Wed Oct 24, 2012 9:48 PM

My Alaska connection was ranting about the scmucks at EDF and I thought I’d share it with you. It is the second EDF related communication to my mailbox tonight. The other one was about a sell out saying, well, nothing like this, and I like this a Hell of a lot better. It’s all true. BH

Catch share proponents like EDF are not comfortable with just writing out the truth of what they want, or what they are willing to do to others’ rights in order to get what they want. They won’t simply write the US Congress or even the Washington Post or whatever major news venue, and use straight-forward facts about failures around the world of catch share systems, and reveal their true thoughts and intentions. To real fishermen, those thoughts apparently go something like this.

We are “the” Environmental Defense Fund, big powerful EDF, and we lay claim to knowing what is best for the entire environment, on nearly every issue you could imagine, especially concerning the ocean and its seafood resources. We do not believe that those resources belong to the world’s people. We do not believe that within our 200-mile limits that this nation has a non-property right to publicly hold ‘stewardship’ — the term that President Obama uses himself to describe Commerce’s and Congress’ role — over those resources.

We moved hundreds into Washington DC to spread the mythomania of catch share mentality. Our public relations style fabrications are proportional to the ends we envision, and just because it is all complicated and extensive doesn’t mean we are pathological liars. After all, we have a cogent plan and our lies present us fairly and support us and the others we share these values with in what we see as a zero-sum game. Somebody has to win so somebody can lose. We don’t want American fishermen to have any role in making the real decisions about the environment, and we love to spout the fairytale of the Tragedy of the Commons while we actually create one from the race for quota shares. Call it pseudologica fantastica if you want, but we prefer to call it our environmental cause. Just because we don’t include communities and thousands of fishermen doesn’t mean we have an antisocial personality disorder, we’re just experts at what’s best for everyone when it comes to the ocean environment.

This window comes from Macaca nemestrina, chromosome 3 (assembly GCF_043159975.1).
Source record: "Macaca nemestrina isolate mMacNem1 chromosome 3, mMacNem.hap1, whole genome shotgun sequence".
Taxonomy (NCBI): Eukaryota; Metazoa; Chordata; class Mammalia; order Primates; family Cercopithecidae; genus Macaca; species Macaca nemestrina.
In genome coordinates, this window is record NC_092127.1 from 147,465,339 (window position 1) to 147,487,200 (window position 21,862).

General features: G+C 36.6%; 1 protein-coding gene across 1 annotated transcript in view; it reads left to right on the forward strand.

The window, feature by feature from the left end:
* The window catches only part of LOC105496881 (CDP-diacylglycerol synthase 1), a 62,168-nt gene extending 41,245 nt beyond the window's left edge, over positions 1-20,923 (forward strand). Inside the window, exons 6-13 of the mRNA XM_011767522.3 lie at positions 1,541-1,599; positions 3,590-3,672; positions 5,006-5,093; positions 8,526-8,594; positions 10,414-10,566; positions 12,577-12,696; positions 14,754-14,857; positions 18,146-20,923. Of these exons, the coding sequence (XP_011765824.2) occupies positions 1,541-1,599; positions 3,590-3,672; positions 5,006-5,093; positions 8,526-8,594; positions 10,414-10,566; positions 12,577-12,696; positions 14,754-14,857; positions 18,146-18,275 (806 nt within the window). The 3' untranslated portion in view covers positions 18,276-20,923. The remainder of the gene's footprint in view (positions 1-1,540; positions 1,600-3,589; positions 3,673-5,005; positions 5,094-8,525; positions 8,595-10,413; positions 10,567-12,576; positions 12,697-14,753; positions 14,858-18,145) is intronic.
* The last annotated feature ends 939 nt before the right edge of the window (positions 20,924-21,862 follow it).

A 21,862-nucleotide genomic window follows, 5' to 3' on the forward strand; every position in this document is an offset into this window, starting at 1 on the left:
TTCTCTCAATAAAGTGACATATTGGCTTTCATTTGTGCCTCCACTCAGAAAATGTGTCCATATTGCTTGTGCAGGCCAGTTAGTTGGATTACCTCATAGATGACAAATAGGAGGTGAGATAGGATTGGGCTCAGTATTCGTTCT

We don’t want to deal with everyday fishermen, they are too hard to organize and handle, too independent. It is far easier to deal with greedy special interests in limited groups. We love it that the Alaska Crab Rationalization program has allowed ‘harvester’ quota share holders to take a half-billion dollars and 1,100 jobs away from those who go to sea and catch fish – the captains and crewmen who risk their lives to feed their customers, the consumers of the world. Lay Share laws are no concern of ours. That extortion by nondisclosable quota leases right off the top of ex-vessel landing revenues, combined with non-negotiable private contracts made ‘under duress’ has landed so many millions in the pockets of our friends, partners, and helped support causes that keep EDF itself going.

Don’t bother EDF with such examples that the proof is vessel inspections and related efforts have saved so many lives, not ‘crab rationalization’ quota-serving propaganda. We also don’t want to wait for best science. It has no place in policy making guided by selfish interests, and will only get in the way of what we want. The only thing we care about the facts about is how we can present a little peppering of them in our propaganda to fool Congress into thinking we are telling the real truth. Hey, after all, lies get us what we want from others we like. Fishermen don’t benefit us, but the investment crowd does. We relate more to kleptocrats than democrats; and catch shares are the reward system that benefits us.